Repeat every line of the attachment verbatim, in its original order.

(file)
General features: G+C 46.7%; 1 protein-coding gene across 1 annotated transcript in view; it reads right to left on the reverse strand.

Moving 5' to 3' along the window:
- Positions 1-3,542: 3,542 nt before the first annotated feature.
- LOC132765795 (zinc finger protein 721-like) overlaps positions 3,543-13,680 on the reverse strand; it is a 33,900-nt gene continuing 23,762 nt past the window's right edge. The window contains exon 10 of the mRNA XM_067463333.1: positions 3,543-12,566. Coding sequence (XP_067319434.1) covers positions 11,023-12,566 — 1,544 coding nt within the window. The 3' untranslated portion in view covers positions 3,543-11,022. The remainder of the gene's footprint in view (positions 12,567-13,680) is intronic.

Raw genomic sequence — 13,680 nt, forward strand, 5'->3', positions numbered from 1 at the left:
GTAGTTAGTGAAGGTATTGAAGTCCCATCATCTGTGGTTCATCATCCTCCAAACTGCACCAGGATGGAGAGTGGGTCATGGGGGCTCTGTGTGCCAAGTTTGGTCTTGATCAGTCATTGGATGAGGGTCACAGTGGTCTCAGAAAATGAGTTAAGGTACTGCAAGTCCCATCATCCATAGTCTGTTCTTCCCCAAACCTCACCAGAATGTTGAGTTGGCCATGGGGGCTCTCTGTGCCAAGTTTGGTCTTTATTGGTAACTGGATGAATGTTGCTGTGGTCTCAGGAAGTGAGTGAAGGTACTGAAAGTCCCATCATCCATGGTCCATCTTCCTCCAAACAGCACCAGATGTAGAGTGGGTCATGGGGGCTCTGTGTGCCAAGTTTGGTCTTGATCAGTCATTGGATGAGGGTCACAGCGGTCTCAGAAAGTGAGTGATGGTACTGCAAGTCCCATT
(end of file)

General features: G+C 46.7%; 1 protein-coding gene across 1 annotated transcript in view; it reads right to left on the reverse strand.

Moving 5' to 3' along the window:
- Positions 1-3,542: 3,542 nt before the first annotated feature.
- LOC132765795 (zinc finger protein 721-like) overlaps positions 3,543-13,680 on the reverse strand; it is a 33,900-nt gene continuing 23,762 nt past the window's right edge. The window contains exon 10 of the mRNA XM_067463333.1: positions 3,543-12,566. Coding sequence (XP_067319434.1) covers positions 11,023-12,566 — 1,544 coding nt within the window. The 3' untranslated portion in view covers positions 3,543-11,022. The remainder of the gene's footprint in view (positions 12,567-13,680) is intronic.

Raw genomic sequence — 13,680 nt, forward strand, 5'->3', positions numbered from 1 at the left:
GTAGTTAGTGAAGGTATTGAAGTCCCATCATCTGTGGTTCATCATCCTCCAAACTGCACCAGGATGGAGAGTGGGTCATGGGGGCTCTGTGTGCCAAGTTTGGTCTTGATCAGTCATTGGATGAGGGTCACAGTGGTCTCAGAAAATGAGTTAAGGTACTGCAAGTCCCATCATCCATAGTCTGTTCTTCCCCAAACCTCACCAGAATGTTGAGTTGGCCATGGGGGCTCTCTGTGCCAAGTTTGGTCTTTATTGGTAACTGGATGAATGTTGCTGTGGTCTCAGGAAGTGAGTGAAGGTACTGAAAGTCCCATCATCCATGGTCCATCTTCCTCCAAACAGCACCAGATGTAGAGTGGGTCATGGGGGCTCTGTGTGCCAAGTTTGGTCTTGATCAGTCATTGGATGAGGGTCACAGCGGTCTCAGAAAGTGAGTGATGGTACTGCAAGTCCCATT